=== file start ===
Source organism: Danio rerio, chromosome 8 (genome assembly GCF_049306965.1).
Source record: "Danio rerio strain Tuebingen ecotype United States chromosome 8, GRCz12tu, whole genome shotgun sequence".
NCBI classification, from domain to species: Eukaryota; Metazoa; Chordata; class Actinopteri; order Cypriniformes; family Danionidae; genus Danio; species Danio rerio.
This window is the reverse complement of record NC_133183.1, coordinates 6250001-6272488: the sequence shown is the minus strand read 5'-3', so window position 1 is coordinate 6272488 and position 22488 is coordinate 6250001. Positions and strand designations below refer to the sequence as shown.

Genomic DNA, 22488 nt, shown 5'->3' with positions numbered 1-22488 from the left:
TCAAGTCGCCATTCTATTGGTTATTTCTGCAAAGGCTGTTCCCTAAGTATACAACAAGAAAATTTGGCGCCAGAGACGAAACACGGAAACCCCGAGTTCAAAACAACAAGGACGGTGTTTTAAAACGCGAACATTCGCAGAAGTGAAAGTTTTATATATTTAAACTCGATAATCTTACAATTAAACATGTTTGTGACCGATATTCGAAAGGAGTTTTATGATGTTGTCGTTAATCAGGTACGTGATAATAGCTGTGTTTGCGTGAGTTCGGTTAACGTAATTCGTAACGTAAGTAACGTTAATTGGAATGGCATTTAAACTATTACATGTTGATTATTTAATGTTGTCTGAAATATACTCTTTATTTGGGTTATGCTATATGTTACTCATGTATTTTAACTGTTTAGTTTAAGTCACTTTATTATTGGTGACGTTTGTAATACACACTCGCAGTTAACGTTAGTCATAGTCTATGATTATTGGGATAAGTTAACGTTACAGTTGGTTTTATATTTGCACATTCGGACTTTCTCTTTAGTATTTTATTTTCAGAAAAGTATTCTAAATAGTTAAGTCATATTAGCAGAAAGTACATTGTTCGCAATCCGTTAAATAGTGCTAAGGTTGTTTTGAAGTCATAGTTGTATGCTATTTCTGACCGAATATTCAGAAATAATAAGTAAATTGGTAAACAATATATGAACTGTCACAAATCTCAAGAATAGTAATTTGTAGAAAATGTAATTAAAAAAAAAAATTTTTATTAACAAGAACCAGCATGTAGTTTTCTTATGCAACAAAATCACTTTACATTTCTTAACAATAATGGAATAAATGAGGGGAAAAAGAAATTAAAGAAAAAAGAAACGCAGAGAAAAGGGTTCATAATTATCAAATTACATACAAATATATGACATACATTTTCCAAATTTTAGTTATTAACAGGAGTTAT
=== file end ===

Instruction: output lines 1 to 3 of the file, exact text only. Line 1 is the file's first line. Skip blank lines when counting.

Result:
Source organism: Danio rerio, chromosome 8 (genome assembly GCF_049306965.1).
Source record: "Danio rerio strain Tuebingen ecotype United States chromosome 8, GRCz12tu, whole genome shotgun sequence".
NCBI classification, from domain to species: Eukaryota; Metazoa; Chordata; class Actinopteri; order Cypriniformes; family Danionidae; genus Danio; species Danio rerio.